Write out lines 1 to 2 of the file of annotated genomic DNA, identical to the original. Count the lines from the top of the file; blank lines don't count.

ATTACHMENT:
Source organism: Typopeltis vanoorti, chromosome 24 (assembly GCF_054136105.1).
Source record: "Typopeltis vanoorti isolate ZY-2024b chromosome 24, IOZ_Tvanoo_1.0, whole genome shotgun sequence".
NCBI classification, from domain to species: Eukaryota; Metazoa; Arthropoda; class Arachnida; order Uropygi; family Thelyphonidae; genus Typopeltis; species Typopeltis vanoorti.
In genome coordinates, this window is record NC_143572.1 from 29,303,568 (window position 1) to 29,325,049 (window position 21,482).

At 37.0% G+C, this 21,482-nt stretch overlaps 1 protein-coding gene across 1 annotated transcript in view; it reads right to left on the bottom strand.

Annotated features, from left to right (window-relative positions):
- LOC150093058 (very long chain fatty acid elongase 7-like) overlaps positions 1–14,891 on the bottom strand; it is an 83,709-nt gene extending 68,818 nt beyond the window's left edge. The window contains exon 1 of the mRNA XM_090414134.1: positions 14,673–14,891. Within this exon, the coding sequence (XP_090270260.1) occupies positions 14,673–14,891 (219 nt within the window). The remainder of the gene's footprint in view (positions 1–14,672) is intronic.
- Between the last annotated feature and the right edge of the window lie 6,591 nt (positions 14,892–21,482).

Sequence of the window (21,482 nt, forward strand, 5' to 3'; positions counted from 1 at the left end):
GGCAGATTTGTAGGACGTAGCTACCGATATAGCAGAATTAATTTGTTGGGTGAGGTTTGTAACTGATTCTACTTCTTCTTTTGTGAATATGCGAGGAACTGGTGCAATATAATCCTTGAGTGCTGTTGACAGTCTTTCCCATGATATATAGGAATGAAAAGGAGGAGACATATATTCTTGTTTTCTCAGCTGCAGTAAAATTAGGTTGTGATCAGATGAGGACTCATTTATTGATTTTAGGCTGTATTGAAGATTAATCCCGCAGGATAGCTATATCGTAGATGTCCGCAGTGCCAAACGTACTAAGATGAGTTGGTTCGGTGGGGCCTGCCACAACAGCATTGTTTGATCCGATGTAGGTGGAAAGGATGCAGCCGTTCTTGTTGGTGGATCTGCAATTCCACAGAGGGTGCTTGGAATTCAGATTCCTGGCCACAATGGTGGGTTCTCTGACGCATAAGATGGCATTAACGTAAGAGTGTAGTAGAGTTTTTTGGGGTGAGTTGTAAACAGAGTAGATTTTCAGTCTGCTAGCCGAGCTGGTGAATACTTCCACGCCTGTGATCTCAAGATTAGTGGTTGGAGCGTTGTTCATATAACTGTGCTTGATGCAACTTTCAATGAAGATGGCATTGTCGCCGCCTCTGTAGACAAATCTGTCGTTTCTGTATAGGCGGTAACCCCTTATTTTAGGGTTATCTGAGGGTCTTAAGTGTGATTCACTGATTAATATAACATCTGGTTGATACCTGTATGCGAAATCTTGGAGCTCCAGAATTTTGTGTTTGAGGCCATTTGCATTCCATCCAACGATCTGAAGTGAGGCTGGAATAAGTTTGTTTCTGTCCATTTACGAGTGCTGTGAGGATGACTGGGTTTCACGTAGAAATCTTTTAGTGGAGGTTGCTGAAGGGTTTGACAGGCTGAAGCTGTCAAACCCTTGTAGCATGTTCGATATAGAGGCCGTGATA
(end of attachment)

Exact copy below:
Source organism: Typopeltis vanoorti, chromosome 24 (assembly GCF_054136105.1).
Source record: "Typopeltis vanoorti isolate ZY-2024b chromosome 24, IOZ_Tvanoo_1.0, whole genome shotgun sequence".